Operations
About five years ago, the manage­ment came together and took a look at the business of the company. Today, you see our logo, ‘Vitafoam much more than mattress’, because by that strategic move, we have been able to come up with at least four other subsid­iaries and two core extension of Vita­foam.One of the subsidiaries, Vitapur Nigeria Limited,is into the production of rigid foam; polyurethane rigid foam. They do insulations, housing, partition­ing and even construction of housing. They play very well in the oil and gas doing pipeline insulation, where you have to keep the pipelines at certain temperature to allow for crude to pass through them. We service a number of the shopping malls in Nigeria., for the cooler system and cold room system in the shopping malls. We produce panels that enable those cooler boxes to be constructed. Of course, you can’t bring in those things from outside this environment. We play also in the con­struction of porter cabins, and a number of that we do for the oil servicing firms where they don’t necessary have to do brick and the mortar. The unique thing about the use of those materials is that it provides what we call the green home construction; the materials are eco-friendly. It is not like the brick and the mortar; it is quick to assemble. You don’t have to wait for ever, the issue of omo onile is eliminated. You have a straight platform and you put up the building. .
Another subsidiary of Vitafoam is Vitablom Nigeria Limited.It produces fibre pillows.In short, they do soft furnishings because when Vitafoam produces the mattress , nobody sleeps on the mattress that way. You need bed sheets, you need pillows; you need pil­low cases, you need duvets, in some cases.
We have Vitavisco, vita in visco. That is from the visco elastic products. These are specialised pillows beyond the normal foam or fibre pillows. These are specialised products, from pillows to back support; to seat support. Those that have just undergone surgery. You know when they stayed at a particular position for a long time, they develop sore. So we have a product that helps them cope with that particular stage of their lives and so many auxiliary prod­ucts. In fact, the company is currently considering producing spare parts for vehicles. If you have seen the shaft of a car before, you know that there is this rubber tube that covers the end of the shaft. That can be produced from polyurethane materials. Currently, the company is looking into producing those materials. These are little items that, ordinarily, should have never been imported into this country. With the plan of the Federal Government to invest in automotive industry, such ma­terials should no longer be flown into this country or be brought in by way of portfolio importing. As part of the expansion drive, before the year ends, a new subsidiary of Vitafoam will be coming on board that will be producing oil filter. And it will go beyond cars, to the utility vehicles, generators as well as water filters.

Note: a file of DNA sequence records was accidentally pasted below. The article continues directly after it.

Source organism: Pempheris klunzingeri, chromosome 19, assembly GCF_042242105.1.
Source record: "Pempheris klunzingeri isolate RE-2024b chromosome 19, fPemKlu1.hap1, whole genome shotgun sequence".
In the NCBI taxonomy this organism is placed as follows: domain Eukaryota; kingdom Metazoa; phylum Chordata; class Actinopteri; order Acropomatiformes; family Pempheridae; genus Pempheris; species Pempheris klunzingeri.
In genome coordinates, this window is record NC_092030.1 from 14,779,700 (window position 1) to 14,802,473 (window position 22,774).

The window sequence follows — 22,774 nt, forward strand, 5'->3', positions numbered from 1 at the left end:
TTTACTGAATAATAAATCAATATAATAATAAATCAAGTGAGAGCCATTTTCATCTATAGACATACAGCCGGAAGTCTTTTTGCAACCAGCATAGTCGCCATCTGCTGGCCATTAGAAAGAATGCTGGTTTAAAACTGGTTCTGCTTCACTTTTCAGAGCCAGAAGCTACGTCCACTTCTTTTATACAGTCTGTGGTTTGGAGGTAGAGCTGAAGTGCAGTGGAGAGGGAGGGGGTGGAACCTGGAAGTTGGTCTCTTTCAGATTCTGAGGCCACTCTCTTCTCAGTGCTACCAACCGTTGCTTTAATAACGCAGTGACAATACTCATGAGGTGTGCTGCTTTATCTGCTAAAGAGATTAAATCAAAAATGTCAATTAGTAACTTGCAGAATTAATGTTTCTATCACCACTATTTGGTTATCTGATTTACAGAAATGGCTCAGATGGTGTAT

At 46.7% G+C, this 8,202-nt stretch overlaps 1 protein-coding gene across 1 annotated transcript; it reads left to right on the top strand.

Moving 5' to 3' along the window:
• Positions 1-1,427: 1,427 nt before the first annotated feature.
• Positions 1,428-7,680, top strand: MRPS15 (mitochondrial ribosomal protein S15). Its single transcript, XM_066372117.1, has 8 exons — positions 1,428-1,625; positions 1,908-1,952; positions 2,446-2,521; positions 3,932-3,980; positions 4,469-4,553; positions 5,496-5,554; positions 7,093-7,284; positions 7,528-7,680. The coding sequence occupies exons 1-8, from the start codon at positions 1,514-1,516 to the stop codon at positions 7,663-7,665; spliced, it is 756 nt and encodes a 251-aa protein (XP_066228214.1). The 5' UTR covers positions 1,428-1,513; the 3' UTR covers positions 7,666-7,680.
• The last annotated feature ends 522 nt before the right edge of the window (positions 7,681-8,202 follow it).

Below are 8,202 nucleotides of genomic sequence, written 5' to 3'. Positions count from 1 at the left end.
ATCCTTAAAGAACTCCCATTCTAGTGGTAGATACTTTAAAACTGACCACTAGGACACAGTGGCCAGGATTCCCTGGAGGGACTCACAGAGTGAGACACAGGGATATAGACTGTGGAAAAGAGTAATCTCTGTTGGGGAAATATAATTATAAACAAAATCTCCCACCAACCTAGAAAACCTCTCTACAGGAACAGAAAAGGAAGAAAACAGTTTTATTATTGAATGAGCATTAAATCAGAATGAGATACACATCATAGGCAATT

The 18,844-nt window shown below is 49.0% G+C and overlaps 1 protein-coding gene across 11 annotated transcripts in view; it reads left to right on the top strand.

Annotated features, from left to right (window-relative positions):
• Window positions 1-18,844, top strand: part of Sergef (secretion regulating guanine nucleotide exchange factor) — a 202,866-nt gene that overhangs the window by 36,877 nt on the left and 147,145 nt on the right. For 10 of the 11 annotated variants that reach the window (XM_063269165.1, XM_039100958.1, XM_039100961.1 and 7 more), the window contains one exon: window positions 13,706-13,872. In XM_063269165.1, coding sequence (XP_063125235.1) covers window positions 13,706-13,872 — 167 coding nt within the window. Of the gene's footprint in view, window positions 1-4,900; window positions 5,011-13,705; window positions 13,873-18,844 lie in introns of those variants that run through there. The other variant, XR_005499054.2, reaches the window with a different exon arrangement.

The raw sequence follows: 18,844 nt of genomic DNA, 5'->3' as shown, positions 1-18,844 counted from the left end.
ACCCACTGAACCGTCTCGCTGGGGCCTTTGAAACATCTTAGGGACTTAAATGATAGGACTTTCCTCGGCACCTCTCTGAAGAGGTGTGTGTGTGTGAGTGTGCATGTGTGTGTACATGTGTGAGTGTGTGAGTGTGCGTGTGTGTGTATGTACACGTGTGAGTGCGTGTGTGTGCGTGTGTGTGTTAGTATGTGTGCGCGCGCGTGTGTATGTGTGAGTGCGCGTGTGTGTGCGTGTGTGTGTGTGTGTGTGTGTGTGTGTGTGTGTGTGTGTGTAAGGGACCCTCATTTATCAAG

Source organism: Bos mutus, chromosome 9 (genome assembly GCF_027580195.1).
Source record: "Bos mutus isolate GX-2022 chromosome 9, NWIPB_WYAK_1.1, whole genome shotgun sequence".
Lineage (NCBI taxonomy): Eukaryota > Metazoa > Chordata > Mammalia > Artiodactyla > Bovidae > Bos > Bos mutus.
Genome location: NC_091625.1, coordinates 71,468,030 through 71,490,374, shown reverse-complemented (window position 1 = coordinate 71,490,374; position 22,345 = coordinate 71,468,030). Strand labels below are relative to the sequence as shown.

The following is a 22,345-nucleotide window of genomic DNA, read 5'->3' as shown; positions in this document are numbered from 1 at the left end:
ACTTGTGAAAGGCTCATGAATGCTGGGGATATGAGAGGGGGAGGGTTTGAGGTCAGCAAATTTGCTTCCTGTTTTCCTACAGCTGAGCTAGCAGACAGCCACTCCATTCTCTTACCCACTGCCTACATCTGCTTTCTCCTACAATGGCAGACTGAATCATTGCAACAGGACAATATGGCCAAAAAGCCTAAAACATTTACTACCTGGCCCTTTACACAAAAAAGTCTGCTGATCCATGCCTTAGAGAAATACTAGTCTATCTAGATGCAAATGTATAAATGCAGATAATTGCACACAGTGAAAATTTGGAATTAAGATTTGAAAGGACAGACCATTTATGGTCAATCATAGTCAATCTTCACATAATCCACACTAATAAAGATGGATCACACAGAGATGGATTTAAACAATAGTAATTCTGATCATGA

We have Vitagreen. A lot of us, es­pecially the ladies, talk about very light shoes- you want to go around in a very casual and light shoes-we have also come up with shoe sole produced again out of polyurethane materials. One thing that is unique and common to all these products is that we are still talking about one particular body of chemicals: polyurethane. They all have polyure­thane items. You have shoe soles, we have casual wears, sandals and slippers, which are already in the market space. We have the very recent one where we always had a percentage holding. Just before mid-January 2016,we consumat­ed the merger to have full ownership of Vono Products Plc.The strategic alli­ance with Vono sprang up from the fact that we wanted to provide a complete solution. We have also Vitafoam Ghana Limited where we produce products in Nigeria and ship them to Ghana. It is purely a sales outlet. We also have Vitafoam Sierra Leone Limited. This is a full-fledged factory like we have in Nigeria, but it is a subsidiary of Vita­foam Nigeria.